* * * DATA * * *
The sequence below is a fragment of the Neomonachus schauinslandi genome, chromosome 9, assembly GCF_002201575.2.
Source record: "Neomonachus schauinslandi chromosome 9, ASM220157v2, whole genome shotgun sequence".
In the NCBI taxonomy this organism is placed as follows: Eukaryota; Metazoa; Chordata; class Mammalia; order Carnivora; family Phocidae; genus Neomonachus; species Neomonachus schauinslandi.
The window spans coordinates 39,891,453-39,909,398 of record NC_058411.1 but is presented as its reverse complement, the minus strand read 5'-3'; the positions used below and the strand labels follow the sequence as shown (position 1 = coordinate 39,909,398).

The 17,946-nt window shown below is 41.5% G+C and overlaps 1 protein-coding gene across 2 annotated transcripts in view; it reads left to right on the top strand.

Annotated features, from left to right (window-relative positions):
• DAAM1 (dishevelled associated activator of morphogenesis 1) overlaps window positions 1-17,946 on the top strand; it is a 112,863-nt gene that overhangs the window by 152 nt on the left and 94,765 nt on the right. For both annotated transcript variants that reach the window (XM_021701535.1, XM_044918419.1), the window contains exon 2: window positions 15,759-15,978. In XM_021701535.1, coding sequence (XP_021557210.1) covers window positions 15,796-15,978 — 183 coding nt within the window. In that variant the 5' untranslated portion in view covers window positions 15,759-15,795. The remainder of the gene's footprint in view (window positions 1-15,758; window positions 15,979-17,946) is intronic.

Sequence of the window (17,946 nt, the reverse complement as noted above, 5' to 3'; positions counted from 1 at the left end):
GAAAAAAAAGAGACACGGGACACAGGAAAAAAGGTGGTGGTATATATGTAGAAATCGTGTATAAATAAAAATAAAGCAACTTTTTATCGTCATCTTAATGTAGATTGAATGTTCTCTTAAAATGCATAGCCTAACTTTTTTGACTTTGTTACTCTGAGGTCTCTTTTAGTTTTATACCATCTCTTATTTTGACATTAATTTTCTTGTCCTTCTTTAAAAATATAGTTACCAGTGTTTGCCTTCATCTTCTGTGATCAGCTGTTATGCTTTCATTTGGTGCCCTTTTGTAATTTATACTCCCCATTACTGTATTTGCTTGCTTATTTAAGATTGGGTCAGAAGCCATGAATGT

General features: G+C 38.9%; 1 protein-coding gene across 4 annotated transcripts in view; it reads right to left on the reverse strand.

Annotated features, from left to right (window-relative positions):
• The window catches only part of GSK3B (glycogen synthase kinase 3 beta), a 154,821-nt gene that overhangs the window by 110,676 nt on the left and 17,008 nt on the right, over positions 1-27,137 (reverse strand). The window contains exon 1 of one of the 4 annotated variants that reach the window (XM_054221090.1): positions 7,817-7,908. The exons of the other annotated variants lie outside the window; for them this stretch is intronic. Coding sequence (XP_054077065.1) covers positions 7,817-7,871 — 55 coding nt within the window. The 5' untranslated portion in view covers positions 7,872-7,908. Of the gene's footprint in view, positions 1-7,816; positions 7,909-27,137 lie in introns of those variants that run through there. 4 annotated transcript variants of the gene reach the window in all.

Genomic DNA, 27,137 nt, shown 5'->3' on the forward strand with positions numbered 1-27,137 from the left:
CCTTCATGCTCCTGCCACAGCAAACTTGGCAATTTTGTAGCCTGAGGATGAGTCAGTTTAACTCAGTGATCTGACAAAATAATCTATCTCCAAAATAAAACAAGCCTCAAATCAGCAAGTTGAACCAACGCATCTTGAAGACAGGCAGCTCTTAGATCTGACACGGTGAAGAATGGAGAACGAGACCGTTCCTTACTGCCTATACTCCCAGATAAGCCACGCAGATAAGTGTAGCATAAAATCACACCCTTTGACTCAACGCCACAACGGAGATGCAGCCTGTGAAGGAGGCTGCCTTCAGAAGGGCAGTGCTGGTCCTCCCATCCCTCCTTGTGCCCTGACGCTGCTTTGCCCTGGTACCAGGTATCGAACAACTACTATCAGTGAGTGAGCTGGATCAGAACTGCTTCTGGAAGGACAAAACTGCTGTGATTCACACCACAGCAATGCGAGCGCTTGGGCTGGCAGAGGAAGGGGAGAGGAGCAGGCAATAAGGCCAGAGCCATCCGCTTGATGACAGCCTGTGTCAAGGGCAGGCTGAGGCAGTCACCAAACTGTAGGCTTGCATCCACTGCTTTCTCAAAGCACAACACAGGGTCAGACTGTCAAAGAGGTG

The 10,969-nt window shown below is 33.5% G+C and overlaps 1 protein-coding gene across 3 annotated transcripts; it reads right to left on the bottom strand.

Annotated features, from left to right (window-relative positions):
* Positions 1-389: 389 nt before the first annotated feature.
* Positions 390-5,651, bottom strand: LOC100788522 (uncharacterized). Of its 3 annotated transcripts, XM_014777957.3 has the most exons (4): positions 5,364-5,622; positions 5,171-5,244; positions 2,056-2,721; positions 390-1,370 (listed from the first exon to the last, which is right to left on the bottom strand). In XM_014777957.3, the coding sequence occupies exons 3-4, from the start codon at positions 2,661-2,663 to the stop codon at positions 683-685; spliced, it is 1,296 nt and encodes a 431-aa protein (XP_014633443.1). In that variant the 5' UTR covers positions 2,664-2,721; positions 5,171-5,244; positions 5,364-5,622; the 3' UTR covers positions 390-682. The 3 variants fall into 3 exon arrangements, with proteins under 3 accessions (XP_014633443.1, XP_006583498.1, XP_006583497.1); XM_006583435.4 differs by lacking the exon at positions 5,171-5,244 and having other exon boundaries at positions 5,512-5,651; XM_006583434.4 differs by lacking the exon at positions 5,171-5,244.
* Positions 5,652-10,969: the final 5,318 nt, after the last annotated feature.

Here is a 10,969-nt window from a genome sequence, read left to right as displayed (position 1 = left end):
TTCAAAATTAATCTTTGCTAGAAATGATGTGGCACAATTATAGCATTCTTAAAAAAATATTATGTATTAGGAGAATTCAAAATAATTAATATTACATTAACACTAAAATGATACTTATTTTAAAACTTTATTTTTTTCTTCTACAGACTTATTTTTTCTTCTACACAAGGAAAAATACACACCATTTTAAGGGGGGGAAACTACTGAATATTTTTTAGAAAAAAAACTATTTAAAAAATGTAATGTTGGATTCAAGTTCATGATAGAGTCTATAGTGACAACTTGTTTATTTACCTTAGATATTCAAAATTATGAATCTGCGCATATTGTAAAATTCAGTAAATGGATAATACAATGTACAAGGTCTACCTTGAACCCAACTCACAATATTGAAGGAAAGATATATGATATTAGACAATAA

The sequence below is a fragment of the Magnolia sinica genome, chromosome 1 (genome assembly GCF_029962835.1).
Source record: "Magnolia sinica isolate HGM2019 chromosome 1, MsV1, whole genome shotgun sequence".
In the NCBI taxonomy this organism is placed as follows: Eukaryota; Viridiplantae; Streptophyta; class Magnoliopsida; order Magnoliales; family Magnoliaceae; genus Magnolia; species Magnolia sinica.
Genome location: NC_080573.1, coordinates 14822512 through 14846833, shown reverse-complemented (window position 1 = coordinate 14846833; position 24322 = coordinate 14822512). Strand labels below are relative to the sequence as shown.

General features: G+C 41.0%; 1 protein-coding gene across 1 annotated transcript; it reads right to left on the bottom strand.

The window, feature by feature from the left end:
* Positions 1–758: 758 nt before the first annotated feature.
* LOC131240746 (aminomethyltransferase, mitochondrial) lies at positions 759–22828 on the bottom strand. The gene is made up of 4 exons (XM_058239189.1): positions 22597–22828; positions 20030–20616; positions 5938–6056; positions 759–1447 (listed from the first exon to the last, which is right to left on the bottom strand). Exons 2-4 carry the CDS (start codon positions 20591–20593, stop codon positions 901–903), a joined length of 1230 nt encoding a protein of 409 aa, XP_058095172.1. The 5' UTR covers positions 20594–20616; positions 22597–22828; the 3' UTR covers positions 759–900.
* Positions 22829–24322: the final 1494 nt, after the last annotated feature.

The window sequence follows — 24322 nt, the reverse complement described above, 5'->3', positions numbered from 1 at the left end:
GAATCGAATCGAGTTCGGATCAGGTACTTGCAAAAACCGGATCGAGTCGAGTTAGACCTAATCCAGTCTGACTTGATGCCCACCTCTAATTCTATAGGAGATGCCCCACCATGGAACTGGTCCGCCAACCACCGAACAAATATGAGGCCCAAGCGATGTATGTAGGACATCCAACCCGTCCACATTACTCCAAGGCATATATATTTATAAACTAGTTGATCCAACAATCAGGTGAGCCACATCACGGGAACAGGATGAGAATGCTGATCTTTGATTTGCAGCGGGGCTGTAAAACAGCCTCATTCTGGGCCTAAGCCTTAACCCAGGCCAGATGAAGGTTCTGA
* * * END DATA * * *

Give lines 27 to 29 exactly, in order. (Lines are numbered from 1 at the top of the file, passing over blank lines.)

The window, feature by feature from the left end:
* Positions 1–758: 758 nt before the first annotated feature.
* LOC131240746 (aminomethyltransferase, mitochondrial) lies at positions 759–22828 on the bottom strand. The gene is made up of 4 exons (XM_058239189.1): positions 22597–22828; positions 20030–20616; positions 5938–6056; positions 759–1447 (listed from the first exon to the last, which is right to left on the bottom strand). Exons 2-4 carry the CDS (start codon positions 20591–20593, stop codon positions 901–903), a joined length of 1230 nt encoding a protein of 409 aa, XP_058095172.1. The 5' UTR covers positions 20594–20616; positions 22597–22828; the 3' UTR covers positions 759–900.